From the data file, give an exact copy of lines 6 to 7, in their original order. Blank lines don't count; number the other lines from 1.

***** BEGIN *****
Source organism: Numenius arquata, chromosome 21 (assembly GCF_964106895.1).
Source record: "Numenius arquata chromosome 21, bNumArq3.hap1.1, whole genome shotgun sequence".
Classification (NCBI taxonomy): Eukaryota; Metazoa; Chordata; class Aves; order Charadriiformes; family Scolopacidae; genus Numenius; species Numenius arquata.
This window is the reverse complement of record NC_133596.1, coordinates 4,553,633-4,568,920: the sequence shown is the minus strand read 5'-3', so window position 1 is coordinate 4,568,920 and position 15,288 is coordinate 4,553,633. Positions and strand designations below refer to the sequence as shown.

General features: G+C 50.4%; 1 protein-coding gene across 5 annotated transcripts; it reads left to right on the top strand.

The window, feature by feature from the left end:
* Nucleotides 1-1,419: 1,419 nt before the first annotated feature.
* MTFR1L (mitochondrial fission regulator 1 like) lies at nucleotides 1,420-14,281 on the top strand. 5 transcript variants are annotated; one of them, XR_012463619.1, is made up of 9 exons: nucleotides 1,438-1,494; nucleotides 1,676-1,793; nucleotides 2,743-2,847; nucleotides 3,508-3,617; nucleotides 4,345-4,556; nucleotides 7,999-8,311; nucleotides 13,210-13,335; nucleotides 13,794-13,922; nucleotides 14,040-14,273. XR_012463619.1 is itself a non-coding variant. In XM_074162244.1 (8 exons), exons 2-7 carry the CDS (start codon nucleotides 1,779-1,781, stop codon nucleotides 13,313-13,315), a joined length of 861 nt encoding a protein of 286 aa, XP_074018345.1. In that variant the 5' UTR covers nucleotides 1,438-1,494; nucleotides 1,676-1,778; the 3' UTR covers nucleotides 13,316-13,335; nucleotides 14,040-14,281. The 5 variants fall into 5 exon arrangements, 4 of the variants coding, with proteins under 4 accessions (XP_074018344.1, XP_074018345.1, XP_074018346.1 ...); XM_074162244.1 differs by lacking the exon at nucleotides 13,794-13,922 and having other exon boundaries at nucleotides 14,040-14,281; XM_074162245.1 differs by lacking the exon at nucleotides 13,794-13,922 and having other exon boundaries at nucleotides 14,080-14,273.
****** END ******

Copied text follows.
The window, feature by feature from the left end:
* Nucleotides 1-1,419: 1,419 nt before the first annotated feature.